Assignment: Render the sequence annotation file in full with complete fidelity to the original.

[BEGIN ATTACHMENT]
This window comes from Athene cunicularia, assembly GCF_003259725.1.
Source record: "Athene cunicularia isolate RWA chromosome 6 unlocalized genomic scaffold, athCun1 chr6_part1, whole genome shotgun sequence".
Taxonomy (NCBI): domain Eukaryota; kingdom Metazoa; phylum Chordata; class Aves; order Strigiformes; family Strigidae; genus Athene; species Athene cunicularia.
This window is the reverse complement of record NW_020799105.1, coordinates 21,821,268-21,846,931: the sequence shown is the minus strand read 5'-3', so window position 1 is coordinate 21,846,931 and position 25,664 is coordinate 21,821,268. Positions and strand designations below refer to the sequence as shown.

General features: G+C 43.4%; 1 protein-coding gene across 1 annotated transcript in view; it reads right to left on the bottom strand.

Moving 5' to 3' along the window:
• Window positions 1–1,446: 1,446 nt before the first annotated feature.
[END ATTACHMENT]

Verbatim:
This window comes from Athene cunicularia, assembly GCF_003259725.1.
Source record: "Athene cunicularia isolate RWA chromosome 6 unlocalized genomic scaffold, athCun1 chr6_part1, whole genome shotgun sequence".
Taxonomy (NCBI): domain Eukaryota; kingdom Metazoa; phylum Chordata; class Aves; order Strigiformes; family Strigidae; genus Athene; species Athene cunicularia.
This window is the reverse complement of record NW_020799105.1, coordinates 21,821,268-21,846,931: the sequence shown is the minus strand read 5'-3', so window position 1 is coordinate 21,846,931 and position 25,664 is coordinate 21,821,268. Positions and strand designations below refer to the sequence as shown.

General features: G+C 43.4%; 1 protein-coding gene across 1 annotated transcript in view; it reads right to left on the bottom strand.

Moving 5' to 3' along the window:
• Window positions 1–1,446: 1,446 nt before the first annotated feature.